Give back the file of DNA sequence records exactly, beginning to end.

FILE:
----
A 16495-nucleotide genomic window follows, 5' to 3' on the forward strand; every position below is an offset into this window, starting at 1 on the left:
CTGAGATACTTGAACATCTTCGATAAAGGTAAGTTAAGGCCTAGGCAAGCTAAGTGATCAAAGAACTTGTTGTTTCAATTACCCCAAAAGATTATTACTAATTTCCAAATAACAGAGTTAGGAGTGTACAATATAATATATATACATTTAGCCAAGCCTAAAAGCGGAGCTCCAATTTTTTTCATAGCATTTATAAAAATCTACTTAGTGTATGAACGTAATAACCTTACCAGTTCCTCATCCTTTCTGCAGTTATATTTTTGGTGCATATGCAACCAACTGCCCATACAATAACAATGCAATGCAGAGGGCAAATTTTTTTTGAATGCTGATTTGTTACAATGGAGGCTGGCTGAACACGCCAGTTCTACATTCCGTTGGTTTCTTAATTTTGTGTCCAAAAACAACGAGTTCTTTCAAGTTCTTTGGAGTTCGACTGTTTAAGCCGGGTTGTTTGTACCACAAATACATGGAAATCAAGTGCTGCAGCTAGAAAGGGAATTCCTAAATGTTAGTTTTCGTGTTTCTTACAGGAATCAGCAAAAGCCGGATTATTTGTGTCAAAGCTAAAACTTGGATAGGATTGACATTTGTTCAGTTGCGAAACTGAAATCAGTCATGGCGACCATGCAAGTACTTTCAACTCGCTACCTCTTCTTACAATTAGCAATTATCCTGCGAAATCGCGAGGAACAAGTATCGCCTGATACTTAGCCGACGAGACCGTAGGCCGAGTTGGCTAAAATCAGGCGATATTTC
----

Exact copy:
A 16495-nucleotide genomic window follows, 5' to 3' on the forward strand; every position below is an offset into this window, starting at 1 on the left:
CTGAGATACTTGAACATCTTCGATAAAGGTAAGTTAAGGCCTAGGCAAGCTAAGTGATCAAAGAACTTGTTGTTTCAATTACCCCAAAAGATTATTACTAATTTCCAAATAACAGAGTTAGGAGTGTACAATATAATATATATACATTTAGCCAAGCCTAAAAGCGGAGCTCCAATTTTTTTCATAGCATTTATAAAAATCTACTTAGTGTATGAACGTAATAACCTTACCAGTTCCTCATCCTTTCTGCAGTTATATTTTTGGTGCATATGCAACCAACTGCCCATACAATAACAATGCAATGCAGAGGGCAAATTTTTTTTGAATGCTGATTTGTTACAATGGAGGCTGGCTGAACACGCCAGTTCTACATTCCGTTGGTTTCTTAATTTTGTGTCCAAAAACAACGAGTTCTTTCAAGTTCTTTGGAGTTCGACTGTTTAAGCCGGGTTGTTTGTACCACAAATACATGGAAATCAAGTGCTGCAGCTAGAAAGGGAATTCCTAAATGTTAGTTTTCGTGTTTCTTACAGGAATCAGCAAAAGCCGGATTATTTGTGTCAAAGCTAAAACTTGGATAGGATTGACATTTGTTCAGTTGCGAAACTGAAATCAGTCATGGCGACCATGCAAGTACTTTCAACTCGCTACCTCTTCTTACAATTAGCAATTATCCTGCGAAATCGCGAGGAACAAGTATCGCCTGATACTTAGCCGACGAGACCGTAGGCCGAGTTGGCTAAAATCAGGCGATATTTC